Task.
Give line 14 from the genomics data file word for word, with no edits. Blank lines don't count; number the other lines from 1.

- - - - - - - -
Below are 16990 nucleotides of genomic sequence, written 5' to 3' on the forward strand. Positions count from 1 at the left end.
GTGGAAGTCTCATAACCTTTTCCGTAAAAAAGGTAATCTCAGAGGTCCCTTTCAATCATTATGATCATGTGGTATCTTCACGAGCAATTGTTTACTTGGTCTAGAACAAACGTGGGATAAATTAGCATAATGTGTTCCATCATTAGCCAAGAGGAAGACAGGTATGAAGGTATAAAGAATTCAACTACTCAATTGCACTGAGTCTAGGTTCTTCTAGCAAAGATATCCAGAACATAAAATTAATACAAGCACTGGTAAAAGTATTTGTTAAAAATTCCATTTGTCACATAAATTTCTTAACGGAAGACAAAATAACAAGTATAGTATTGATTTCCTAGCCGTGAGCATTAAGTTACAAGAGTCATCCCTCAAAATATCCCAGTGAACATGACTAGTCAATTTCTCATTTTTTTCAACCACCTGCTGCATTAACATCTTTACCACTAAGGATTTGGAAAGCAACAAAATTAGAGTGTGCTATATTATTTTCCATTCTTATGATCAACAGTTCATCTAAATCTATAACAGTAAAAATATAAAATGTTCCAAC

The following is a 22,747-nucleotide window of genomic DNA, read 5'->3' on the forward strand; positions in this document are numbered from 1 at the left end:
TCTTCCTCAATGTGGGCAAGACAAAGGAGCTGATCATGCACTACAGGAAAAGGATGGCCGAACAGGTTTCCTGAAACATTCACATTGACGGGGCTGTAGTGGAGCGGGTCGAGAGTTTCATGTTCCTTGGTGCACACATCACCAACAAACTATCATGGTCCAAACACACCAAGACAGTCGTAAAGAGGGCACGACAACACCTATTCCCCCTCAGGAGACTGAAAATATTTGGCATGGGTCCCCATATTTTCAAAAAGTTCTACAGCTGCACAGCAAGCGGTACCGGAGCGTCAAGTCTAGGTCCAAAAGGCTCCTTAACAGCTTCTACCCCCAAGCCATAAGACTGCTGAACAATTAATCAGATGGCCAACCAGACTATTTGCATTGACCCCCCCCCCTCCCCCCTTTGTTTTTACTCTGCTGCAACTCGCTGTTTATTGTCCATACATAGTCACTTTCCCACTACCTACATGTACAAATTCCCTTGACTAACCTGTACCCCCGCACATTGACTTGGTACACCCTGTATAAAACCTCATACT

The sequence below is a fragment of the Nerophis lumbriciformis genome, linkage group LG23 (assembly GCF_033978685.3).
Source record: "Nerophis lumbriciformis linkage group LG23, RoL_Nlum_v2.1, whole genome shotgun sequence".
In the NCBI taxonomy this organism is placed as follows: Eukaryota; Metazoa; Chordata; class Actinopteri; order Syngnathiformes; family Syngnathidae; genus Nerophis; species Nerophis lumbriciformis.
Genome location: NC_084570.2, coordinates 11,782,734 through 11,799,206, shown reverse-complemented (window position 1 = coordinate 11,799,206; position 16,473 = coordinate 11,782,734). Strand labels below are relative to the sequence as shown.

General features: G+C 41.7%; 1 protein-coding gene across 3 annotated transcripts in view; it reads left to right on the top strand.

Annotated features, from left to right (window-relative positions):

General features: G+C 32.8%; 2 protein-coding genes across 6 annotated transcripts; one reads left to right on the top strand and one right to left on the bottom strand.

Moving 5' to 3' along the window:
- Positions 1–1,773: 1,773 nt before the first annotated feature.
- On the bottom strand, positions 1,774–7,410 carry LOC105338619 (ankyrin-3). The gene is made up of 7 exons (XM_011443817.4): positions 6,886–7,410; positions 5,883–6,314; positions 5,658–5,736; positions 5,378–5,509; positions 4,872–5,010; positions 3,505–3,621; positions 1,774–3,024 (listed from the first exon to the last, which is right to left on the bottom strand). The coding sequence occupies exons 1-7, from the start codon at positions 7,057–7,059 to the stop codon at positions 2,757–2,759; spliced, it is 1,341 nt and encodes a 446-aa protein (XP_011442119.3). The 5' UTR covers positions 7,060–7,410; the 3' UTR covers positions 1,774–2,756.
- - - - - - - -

- On the bottom strand, positions 1,774–7,410 carry LOC105338619 (ankyrin-3). The gene is made up of 7 exons (XM_011443817.4): positions 6,886–7,410; positions 5,883–6,314; positions 5,658–5,736; positions 5,378–5,509; positions 4,872–5,010; positions 3,505–3,621; positions 1,774–3,024 (listed from the first exon to the last, which is right to left on the bottom strand). The coding sequence occupies exons 1-7, from the start codon at positions 7,057–7,059 to the stop codon at positions 2,757–2,759; spliced, it is 1,341 nt and encodes a 446-aa protein (XP_011442119.3). The 5' UTR covers positions 7,060–7,410; the 3' UTR covers positions 1,774–2,756.